At that time, Joe owned riding horses; however, he later transitioned into owning Standardbreds. Pete Villante, another uncle, had owned and been racing Standardbreds. Already riding horses for most of her time in New Jersey, Rosie would begin to learn the basics of the Standardbred racing industry from her uncles.

 Her teenage years marked the era she would begin training and jogging horses, signifying the years of her first arrival into the business.

Raised in New Jersey, Rosie migrated south to Florida in the summer of 1982 and worked as a caretaker for her uncle Pete at the South Florida Trotting Center and, on occasion, traveling up to the Meadowlands Racetrack on occasion until August, 1983.

At this time, Rosie moved to Freehold Raceway to work for her uncle Joe before subsequently becoming a “free-lance” caretaker for many top Stables, including the Caraluzzi-McNichol Stable and Ray Vaughn-Thomas.

 From 1991 to 1994, Rosie worked for the legendary Stanley Dancer, working with many world class stakes horses, including Lifelong Victory, At The Top and Donerail.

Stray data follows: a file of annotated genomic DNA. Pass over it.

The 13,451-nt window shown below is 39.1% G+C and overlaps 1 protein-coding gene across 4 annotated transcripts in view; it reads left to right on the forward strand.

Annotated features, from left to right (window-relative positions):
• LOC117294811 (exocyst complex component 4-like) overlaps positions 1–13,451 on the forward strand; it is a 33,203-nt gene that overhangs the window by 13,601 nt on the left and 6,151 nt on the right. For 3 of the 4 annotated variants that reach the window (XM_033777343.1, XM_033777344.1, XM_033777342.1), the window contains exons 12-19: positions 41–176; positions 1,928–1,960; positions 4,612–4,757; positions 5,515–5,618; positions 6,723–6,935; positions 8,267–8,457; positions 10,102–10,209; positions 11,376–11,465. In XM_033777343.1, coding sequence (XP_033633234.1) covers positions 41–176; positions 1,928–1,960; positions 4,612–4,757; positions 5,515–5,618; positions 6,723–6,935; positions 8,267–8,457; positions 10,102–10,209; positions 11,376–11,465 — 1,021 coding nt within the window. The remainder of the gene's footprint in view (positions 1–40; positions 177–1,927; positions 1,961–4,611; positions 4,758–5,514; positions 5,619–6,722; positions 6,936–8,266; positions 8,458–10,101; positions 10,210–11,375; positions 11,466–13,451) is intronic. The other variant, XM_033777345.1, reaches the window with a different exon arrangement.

While working for Stanley Dancer, Rosie found a new love while on her way to the track for a jogging session—and it was not a horse!

From the seat of the jog cart, Rosie spotted a fresh face on the racetrack and, as she said, “it was love at first site” The mystery man was identified as Jake Huff, who shipped in the night before and worked for Gordon Norris.

Day after day, Rosie worked in the barn stabled close to Jake, but she didn’t have the nerve to strike up a conversation.

One night, though, March 7, 1993, she worked up the courage to have a talk with him.

That initial talk turned into a love affair which blossomed over the years as Rosie and Jake moved to Michigan, taking positions in the Gordon Norris Stable.